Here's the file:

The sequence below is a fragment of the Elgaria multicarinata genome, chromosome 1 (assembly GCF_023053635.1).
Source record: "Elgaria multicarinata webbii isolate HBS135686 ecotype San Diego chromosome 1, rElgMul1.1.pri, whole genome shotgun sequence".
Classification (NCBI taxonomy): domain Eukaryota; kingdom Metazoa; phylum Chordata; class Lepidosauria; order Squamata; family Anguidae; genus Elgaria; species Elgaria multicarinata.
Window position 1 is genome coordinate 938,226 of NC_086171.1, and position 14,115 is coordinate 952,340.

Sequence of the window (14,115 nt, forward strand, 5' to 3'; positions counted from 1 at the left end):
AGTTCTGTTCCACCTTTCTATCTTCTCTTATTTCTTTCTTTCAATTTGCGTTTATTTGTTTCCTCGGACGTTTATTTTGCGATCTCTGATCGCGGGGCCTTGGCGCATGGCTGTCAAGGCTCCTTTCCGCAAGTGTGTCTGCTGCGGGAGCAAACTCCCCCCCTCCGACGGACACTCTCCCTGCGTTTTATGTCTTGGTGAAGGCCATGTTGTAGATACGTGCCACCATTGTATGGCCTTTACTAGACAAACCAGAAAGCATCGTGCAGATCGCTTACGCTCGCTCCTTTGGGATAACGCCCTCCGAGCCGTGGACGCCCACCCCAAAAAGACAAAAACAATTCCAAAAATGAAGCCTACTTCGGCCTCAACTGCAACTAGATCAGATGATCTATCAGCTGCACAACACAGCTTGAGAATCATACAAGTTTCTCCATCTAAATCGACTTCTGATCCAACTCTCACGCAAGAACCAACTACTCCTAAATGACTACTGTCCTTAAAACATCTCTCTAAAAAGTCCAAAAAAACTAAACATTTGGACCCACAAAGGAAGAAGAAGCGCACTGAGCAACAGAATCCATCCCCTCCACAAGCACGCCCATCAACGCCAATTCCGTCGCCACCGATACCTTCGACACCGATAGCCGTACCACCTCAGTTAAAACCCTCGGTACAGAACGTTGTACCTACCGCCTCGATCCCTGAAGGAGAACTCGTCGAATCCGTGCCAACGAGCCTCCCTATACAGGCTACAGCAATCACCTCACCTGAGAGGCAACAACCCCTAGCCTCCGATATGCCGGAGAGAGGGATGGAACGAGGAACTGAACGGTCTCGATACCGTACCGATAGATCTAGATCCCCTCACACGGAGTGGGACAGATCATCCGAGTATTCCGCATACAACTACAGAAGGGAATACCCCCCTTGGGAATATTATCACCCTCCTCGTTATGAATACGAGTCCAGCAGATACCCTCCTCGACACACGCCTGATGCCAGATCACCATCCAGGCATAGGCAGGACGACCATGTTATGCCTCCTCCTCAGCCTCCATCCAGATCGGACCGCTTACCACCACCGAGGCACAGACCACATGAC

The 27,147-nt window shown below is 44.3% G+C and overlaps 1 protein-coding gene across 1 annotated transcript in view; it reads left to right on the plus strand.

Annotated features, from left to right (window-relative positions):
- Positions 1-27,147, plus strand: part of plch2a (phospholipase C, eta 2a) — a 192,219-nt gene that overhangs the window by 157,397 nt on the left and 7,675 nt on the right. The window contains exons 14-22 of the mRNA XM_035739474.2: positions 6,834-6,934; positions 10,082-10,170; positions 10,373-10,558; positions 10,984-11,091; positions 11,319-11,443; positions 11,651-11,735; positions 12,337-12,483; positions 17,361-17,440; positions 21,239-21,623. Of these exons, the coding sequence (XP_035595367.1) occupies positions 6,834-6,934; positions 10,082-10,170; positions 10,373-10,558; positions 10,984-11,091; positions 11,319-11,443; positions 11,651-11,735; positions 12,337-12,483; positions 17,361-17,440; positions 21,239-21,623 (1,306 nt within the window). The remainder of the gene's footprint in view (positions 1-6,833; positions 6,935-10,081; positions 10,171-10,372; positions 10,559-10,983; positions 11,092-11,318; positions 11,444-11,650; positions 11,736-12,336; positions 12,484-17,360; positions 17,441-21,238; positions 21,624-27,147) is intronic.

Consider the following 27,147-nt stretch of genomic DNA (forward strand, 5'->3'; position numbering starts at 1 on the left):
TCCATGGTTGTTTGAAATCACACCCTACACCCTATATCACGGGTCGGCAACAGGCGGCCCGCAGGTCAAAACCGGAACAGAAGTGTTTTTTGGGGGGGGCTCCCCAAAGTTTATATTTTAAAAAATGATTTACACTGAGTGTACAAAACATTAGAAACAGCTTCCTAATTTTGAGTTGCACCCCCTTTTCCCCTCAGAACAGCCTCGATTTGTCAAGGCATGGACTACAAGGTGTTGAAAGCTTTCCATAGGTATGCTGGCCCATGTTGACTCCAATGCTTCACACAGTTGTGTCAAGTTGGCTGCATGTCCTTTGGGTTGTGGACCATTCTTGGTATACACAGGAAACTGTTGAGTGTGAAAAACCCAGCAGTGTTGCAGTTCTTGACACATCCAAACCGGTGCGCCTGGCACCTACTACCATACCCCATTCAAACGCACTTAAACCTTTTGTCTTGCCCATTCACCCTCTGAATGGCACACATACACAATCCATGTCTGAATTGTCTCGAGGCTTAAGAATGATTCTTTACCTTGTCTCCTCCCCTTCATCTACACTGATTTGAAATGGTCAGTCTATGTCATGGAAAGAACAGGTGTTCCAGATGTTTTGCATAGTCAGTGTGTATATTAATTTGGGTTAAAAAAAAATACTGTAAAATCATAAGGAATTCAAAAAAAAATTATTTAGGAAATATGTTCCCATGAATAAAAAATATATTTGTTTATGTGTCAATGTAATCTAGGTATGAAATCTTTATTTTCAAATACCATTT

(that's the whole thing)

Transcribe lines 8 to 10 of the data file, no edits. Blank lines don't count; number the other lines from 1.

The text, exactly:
Annotated features, from left to right (window-relative positions):
- Positions 1-27,147, plus strand: part of plch2a (phospholipase C, eta 2a) — a 192,219-nt gene that overhangs the window by 157,397 nt on the left and 7,675 nt on the right. The window contains exons 14-22 of the mRNA XM_035739474.2: positions 6,834-6,934; positions 10,082-10,170; positions 10,373-10,558; positions 10,984-11,091; positions 11,319-11,443; positions 11,651-11,735; positions 12,337-12,483; positions 17,361-17,440; positions 21,239-21,623. Of these exons, the coding sequence (XP_035595367.1) occupies positions 6,834-6,934; positions 10,082-10,170; positions 10,373-10,558; positions 10,984-11,091; positions 11,319-11,443; positions 11,651-11,735; positions 12,337-12,483; positions 17,361-17,440; positions 21,239-21,623 (1,306 nt within the window). The remainder of the gene's footprint in view (positions 1-6,833; positions 6,935-10,081; positions 10,171-10,372; positions 10,559-10,983; positions 11,092-11,318; positions 11,444-11,650; positions 11,736-12,336; positions 12,484-17,360; positions 17,441-21,238; positions 21,624-27,147) is intronic.

Consider the following 27,147-nt stretch of genomic DNA (forward strand, 5'->3'; position numbering starts at 1 on the left):